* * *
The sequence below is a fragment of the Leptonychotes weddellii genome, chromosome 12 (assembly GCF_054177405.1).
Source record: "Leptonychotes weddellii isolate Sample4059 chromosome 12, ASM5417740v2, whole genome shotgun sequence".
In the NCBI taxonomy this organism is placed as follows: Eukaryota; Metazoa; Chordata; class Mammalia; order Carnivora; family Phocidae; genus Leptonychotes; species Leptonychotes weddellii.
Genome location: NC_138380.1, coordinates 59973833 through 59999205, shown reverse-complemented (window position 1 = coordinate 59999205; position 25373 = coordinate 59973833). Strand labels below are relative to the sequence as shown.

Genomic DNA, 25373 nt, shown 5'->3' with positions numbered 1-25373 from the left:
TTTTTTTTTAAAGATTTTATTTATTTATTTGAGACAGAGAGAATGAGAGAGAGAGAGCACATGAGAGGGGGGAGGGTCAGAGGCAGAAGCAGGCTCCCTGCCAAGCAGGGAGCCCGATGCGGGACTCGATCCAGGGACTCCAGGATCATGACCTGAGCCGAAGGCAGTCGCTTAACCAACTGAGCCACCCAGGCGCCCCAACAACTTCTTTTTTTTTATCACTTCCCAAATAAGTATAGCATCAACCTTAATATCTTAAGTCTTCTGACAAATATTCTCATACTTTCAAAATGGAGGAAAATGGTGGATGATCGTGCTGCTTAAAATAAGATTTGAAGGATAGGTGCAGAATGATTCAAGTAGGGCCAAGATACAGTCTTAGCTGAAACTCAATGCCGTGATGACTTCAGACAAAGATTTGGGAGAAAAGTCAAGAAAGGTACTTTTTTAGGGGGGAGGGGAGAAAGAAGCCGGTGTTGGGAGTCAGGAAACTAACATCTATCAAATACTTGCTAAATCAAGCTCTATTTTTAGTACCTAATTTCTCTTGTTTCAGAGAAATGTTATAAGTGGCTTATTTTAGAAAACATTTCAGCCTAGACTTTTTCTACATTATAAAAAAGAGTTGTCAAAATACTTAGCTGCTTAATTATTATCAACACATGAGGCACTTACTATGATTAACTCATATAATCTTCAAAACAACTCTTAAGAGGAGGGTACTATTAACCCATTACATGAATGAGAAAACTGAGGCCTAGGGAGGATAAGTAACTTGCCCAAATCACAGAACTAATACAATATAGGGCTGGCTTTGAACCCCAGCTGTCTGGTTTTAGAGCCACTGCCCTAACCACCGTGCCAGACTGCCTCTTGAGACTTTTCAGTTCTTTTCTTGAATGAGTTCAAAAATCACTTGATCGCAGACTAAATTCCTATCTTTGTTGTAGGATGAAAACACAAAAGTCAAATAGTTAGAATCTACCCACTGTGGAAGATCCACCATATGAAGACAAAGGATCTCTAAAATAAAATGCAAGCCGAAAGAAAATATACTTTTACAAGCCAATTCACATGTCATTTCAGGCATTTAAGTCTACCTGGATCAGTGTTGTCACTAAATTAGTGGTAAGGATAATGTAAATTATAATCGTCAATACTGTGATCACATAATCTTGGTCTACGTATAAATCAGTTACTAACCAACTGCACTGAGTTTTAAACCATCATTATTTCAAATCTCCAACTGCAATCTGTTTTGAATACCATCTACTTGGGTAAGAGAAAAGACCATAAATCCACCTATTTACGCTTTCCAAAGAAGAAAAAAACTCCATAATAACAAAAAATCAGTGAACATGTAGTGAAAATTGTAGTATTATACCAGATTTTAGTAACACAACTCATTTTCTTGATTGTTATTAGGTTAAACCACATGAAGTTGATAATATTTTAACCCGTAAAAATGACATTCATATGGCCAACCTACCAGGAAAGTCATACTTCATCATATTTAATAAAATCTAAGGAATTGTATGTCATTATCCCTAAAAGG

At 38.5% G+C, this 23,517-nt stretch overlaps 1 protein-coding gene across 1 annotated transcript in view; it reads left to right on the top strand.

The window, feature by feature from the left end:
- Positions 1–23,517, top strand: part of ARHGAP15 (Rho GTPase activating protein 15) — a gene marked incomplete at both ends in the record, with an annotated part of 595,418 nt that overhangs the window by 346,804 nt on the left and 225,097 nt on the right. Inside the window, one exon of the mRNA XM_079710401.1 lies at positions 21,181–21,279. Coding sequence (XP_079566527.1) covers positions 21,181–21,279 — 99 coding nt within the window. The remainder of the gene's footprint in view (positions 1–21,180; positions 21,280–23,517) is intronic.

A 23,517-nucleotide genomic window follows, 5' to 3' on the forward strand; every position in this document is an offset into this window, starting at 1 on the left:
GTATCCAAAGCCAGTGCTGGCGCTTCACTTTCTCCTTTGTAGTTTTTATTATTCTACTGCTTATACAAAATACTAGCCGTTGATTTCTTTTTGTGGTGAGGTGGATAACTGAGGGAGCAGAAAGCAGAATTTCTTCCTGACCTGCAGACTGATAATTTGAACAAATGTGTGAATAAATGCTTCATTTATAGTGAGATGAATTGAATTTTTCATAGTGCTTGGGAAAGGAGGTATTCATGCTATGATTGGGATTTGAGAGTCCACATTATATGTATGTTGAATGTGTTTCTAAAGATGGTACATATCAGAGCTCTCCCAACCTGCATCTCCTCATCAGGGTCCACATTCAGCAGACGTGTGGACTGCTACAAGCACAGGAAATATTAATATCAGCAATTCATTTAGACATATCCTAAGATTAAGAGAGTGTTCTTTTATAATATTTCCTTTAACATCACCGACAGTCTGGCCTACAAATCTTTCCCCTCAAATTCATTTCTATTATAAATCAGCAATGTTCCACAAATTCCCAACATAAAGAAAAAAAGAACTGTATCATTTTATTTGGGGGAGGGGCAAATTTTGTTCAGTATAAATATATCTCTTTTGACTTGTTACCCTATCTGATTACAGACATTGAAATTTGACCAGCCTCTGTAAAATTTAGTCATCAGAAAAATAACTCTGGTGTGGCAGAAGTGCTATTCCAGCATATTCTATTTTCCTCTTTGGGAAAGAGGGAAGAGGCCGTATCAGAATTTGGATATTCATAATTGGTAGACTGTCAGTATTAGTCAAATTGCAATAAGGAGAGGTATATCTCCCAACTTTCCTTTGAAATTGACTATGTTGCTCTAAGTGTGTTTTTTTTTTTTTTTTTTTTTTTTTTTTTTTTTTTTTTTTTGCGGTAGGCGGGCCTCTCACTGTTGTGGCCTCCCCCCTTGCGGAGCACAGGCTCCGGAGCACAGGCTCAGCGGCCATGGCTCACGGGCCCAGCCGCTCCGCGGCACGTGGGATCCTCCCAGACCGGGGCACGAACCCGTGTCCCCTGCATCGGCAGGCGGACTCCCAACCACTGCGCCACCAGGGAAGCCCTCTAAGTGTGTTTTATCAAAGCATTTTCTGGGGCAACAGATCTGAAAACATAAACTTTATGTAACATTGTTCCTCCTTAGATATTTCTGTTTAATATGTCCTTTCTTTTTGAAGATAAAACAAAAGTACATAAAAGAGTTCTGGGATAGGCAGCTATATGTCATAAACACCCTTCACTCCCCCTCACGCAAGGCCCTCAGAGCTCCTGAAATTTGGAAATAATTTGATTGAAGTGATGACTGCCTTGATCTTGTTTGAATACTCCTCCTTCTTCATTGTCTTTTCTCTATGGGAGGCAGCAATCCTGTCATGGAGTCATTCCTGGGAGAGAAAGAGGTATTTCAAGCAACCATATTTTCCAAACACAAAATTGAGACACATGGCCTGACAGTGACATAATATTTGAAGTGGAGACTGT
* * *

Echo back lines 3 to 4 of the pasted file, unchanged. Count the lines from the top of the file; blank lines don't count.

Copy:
In the NCBI taxonomy this organism is placed as follows: Eukaryota; Metazoa; Chordata; class Mammalia; order Carnivora; family Phocidae; genus Leptonychotes; species Leptonychotes weddellii.
Genome location: NC_138380.1, coordinates 59973833 through 59999205, shown reverse-complemented (window position 1 = coordinate 59999205; position 25373 = coordinate 59973833). Strand labels below are relative to the sequence as shown.